Meanwhile, at Hebrew school, Rabbi Rubin opened his class with an admonition.   He said that he wanted to make sure that none of us participated in any Christmas activities at our secular school.  The Rabbi elaborated and intimated that it was “sinful” for Jewish boys to participate in any Christmas celebrations.  I was being branded as a potential sinner for playing a reindeer in a holiday pageant show.  My initial reaction was shame. Perhaps I had missed the moral ramifications of my desire to participate in the school holiday show.  Then the anger shortly ensued and I was filled with confusion.  It made no sense to me.  How would being a reindeer betray my religion?  In my head, there was a strong distinction between the holiday show at school and participation in a Christian religious ritual.  I wanted to speak my mind to  Rabbi Rubin but I was scared; The Rabbi was definitely not the warm and fuzzy type.  He was strict, cold, autocratic and prone to shaming a student who gave a wrong answer.  However, my moral outrage – not sure I understood the phrase at the time – overcame my fear and I raised my hand and said, “Rabbi, I am supposed to be a reindeer at our school’s holiday show.  This is not religious.   Can’t I be a reindeer?”  The silence in the room was palpable.  My fellow students were in shock that I had the nerve to question the Rabbi.  I think he too was a bit surprised.  He raised his head and spoke in the most rabbinical of tones declaring again under no circumstances should any Jewish boy participate in a Christmas event.   The Rabbi was absolute, unmovable.  Instead of his intended effect of shutting me up, I felt empowered by his lack of validation and with more questions raised my hand again. “Rabbi, it doesn’t make sense to me.  The show is not Christian.  I don’t understand why it is wrong for a Jew to do this.”  He grew angrier at the very notion  that his authority was being questioned by a mere child.  In a tone even more severe than before, he said with no uncertainty that I was “forbidden” from participating and that he would not discuss the matter further.

At that point I was sensible enough to keep my mouth shut and the class ended.  I went home and waited for my father to return from work.  He arrived and asked me how my day went.  I told him about my confrontation and may have used the word “idiot” to describe the man I considered to be highly unreasonable.  I told my father that I never wanted to return to that Hebrew school again.  He intently listened and carefully asked me to repeat, to the best of my recollection, the what exchanged in my debate with the Rabbi.  My father questioned whether or not my tone was respectful and I told him, quite truthfully, that it was.  He thought about it for a while and stated that I must continue with my religious education leading to at least Bar Mitzvah.  However, he said that we could look for another Hebrew school where I felt more comfortable with the moral structure.  This was an incredible moment as I felt extremely validated by my father and respected for my search for justice and understanding.  I told my father that I wanted to get training for my Bar Mitzvah in a place where one could question and seek reason, not just follow pronouncements.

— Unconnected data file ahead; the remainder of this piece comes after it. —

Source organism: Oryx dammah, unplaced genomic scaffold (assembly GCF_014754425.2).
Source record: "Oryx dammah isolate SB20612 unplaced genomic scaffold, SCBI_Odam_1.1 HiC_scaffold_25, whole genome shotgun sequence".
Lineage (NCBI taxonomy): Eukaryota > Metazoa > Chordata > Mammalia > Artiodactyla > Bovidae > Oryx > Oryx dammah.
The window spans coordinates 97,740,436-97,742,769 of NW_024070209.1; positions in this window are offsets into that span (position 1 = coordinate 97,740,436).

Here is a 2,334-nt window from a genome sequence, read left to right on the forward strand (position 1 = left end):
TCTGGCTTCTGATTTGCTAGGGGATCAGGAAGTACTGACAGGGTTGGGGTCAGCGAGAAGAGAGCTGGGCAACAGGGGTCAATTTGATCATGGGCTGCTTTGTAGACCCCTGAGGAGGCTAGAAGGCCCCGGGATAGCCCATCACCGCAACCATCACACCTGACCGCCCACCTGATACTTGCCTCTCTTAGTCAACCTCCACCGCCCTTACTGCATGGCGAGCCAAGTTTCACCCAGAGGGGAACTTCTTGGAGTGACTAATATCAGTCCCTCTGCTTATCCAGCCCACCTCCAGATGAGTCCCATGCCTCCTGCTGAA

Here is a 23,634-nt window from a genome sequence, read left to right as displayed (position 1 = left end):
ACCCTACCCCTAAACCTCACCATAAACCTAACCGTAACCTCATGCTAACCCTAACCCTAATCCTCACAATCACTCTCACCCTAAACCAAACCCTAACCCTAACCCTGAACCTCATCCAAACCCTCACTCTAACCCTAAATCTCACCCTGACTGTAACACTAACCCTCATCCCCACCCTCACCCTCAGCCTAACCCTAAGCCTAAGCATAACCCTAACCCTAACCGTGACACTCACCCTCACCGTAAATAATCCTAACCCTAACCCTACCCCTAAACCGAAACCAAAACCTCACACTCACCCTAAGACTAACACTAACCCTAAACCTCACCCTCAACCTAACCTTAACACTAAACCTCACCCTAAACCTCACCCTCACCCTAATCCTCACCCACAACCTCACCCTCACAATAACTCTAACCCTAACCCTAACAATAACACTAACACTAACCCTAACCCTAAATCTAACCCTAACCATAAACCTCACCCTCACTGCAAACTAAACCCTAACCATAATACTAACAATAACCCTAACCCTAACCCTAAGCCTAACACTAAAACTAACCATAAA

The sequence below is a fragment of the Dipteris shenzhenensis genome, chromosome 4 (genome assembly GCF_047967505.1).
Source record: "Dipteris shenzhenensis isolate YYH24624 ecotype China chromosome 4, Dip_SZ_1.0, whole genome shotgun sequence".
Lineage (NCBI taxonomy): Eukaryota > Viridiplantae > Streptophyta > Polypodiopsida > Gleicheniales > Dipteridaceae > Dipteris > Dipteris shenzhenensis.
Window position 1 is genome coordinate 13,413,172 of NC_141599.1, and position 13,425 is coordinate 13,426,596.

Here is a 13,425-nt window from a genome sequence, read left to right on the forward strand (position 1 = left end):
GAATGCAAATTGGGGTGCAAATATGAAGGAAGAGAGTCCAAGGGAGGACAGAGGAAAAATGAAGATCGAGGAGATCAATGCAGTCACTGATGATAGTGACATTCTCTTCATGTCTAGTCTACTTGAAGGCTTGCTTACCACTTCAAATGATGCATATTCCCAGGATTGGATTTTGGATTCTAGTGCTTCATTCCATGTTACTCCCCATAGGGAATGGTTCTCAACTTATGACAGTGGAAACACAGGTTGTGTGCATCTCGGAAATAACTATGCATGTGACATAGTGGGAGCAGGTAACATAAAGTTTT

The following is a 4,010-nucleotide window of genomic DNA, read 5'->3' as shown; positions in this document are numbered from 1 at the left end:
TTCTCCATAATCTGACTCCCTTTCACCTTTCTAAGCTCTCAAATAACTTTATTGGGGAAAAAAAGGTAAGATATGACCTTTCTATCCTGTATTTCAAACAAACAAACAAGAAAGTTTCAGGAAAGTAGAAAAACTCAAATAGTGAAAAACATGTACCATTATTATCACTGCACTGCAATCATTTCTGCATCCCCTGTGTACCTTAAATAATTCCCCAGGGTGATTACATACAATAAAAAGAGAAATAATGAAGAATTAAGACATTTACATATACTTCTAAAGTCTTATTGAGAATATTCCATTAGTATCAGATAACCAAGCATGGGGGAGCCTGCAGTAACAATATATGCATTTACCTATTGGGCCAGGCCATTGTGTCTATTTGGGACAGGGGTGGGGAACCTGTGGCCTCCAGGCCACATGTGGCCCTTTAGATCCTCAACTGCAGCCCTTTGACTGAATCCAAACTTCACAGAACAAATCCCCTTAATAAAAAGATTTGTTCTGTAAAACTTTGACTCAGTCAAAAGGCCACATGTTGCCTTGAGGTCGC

As it turned out, my rebellion led to opening new doors for the entire family.  We found a newly formed Reformed Temple in our neighborhood that was much less rigid in its interpretation of religious doctrine.  My parents became active congregants and specifically my mother eventually became treasurer of the Temple.  New relationships were formed, friends made and the Temple evolved into their primary social network for many years.

As I reflect with appreciation the Rabbi Rubin confrontation has had an enormous influence  on my life as a man and father.  The discomfort with the Rabbi’s edict reflected my developing internal outrage to injustice.  My parents had raised me with a strong belief in social justice providing  me the courage to stand up to and question the Rabbi.  My father’s response reinforced the values that were already instilled and demonstrated that he “walked the walk” not just “talked the talk.”   The king inside my father considered the problem and prompted  his magician to provide a creative solution which actually benefited the entire family.  Furthermore, the developing wisdom of my king was reinforced further strengthening my sense of justice and fairness.

Much time has passed and I am now grateful to Rabbi Rubin  for providing this teachable moment.  And also to my father for modeling the behavior  of what it is to be a man and a father




One thought on “Memoir”

  1. I remember your bar mitzvah in the Bronx. Since we are first cousins. Aunt Becky and Uncle Joe were among the few extended members of the family that we stayed in contact with – Becky and my mom, Clara were sisters – from the old country.
    I remember how proud your parents were of your achievement; I remember the big (to me enormous) reception hall for the party.
    Relatives I barely knew pinched my cheeks and put dollar bills in my coat pocket – a little extra something that I very much appreciated; Too bad we didn’t get to know each other better when we were just kids growing up in tough times and tough neighborhoods; back then Brooklyn and the Bronx were like distant continents. I have similar remembrances in my memoir – Stuff Happens or My Life As A Monkey (still available on Amazon). Very interesting work you are doing on re-defining masculinity; needed and necessary; So many men feel lost and abandoned as patriarchy is consigned to the trash heap of history. Best wishes and regards to your family and to cousin Judy!

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It's OK to be a man.